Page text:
China is attempting to bring clean energy to the country by constructing an energy storage project in the city of Dalian, where a 200MW vanadium redox flow battery facility is being built, to be completed in 2018. Meanwhile, in Japan, a patch of land near Mount Fuji is becoming a testing ground for energy storage where companies will work together to develop the technology. And the 150MW Andasol solar power station in Spain is a commercial solar thermal power plant that uses tanks of molten salt to store captured solar energy.

A push in the right direction

Stocks adds that setting up such grids doesn’t have to be a complicated affair, as all you need is for more cells to be connected, and appropriate control systems to provide the type of response needed.

Whether or not Musk makes good on his word, his idea seems to have inspired the South Australian government. Shortly after Musk’s tweet, it announced plans for a 100MW grid-connected battery that will be the largest in the country. So far, 90 companies – suspected to include Tesla and battery-manufacturing giant LG Chem – have submitted storage technology proposals that are being reviewed by the state. The Australian Renewable Energy Agency is spending nearly £12 million on energy storage projects across the country, including batteries and technologies such as pumped hydro storage.

However, batteries are not the cheapest renewable energy storage option and comes with its own challenges. Back in 2012, a small project involving 12,000 lead-acid batteries at a wind farm in Hawaii caught flames three times in its first 18 months of operation. As a result, the storage developer went bankrupt and investment in battery storage was scarce for a few years.

Despite potential volatility, the use of energy storage batteries in South Australia could have prevented the blackouts “due to their very fast response time” and “provide near instantaneous response to disturbances in the system if programmed to do so,” says Evan Franklin, energy systems expert at the Australian National University.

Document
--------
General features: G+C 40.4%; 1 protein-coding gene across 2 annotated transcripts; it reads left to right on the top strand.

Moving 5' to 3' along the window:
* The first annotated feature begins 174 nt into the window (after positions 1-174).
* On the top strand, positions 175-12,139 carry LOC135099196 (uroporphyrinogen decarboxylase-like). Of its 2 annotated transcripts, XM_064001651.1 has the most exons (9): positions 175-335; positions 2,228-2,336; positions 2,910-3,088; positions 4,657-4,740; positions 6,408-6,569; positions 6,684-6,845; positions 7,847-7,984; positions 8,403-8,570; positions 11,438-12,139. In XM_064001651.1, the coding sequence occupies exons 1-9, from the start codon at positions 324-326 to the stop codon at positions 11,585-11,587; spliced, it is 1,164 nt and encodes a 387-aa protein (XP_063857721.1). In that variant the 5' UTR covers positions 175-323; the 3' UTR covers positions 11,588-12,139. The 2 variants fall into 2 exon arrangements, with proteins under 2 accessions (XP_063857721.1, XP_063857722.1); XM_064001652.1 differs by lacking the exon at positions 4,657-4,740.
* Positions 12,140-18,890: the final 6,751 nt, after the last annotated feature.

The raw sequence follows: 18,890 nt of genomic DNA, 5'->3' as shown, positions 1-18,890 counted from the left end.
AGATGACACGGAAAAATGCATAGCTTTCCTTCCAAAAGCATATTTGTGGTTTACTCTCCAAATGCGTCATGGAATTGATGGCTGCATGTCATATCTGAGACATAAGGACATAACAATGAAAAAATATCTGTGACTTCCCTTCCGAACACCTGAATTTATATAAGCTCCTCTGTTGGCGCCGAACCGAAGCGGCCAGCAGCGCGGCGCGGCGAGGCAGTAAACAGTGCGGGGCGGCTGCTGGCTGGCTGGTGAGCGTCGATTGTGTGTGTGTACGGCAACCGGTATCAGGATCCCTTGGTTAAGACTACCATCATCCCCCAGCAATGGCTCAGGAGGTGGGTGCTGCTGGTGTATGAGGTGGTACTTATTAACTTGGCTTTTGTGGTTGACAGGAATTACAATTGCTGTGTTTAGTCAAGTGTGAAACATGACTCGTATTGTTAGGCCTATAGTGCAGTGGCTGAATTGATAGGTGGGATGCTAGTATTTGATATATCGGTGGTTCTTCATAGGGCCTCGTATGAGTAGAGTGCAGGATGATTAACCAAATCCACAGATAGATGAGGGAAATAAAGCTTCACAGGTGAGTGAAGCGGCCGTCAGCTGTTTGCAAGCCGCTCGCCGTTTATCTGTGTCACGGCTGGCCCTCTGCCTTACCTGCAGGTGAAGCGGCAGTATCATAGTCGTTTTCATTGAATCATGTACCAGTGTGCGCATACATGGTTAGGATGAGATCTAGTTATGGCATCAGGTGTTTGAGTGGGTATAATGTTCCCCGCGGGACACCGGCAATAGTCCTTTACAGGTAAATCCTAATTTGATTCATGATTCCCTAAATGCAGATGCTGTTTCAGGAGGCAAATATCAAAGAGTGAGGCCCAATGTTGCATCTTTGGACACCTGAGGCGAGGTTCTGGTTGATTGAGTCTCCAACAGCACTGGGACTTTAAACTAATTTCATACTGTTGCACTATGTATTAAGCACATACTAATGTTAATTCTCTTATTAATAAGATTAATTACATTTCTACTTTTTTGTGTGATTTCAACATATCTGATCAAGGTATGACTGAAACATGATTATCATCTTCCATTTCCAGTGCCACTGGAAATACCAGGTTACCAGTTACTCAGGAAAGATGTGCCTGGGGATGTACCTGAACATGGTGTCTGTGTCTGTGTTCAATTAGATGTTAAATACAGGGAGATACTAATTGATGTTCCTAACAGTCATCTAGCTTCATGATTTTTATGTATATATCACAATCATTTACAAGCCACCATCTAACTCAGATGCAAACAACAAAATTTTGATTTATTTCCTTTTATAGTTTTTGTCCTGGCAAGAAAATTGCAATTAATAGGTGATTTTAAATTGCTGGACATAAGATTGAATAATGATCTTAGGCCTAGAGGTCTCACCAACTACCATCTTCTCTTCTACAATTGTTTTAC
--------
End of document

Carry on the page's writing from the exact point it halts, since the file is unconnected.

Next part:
So even if Musk does not end up helming South Australia’s battery grid, he seems to have put into motion an energy storage movement in the region.

3D printing could help in colonising other planets

When humans start to colonise other planets, infrastructure could be 3D printed using the surrounding cosmic dust, say scientists.

Researchers at Northwestern University’s Tissue Engineering and Additive Manufacturing Laboratory in Chicago simulated particles found on the moon and Mars to 3D print functional and structural objects.

To tackle the issue of limited resources on other planets and moons “people will need to use what is available to make habitats beyond Earth,” said Ramille Shah, materials engineer at the university.

The team created Nasa-approved dust that mimics the size, shape and composition of “micro-rocks” found on the Moon and Mars. Along with biopolymers and solvents, they used the dust to make “3D paints” to print structures that are more than 90% dust by weight.

“We even 3D printed interlocking bricks, similar to Lego, that can be used as building blocks,” Shah added.

The particles are elastic and flexible – similar to rubber – and can be cut, rolled, folded and shaped as desired, said the scientists.

Last year, the university mixed simulated Martian particles with sulphur – an abundant element on the red planet – to create concrete that could be used to build structures. In 2015, Nasa gave an award to another team of researchers who had suggested the 3D printing of pressurised, radiation-proof “ice houses” on Mars using the water available on the planet.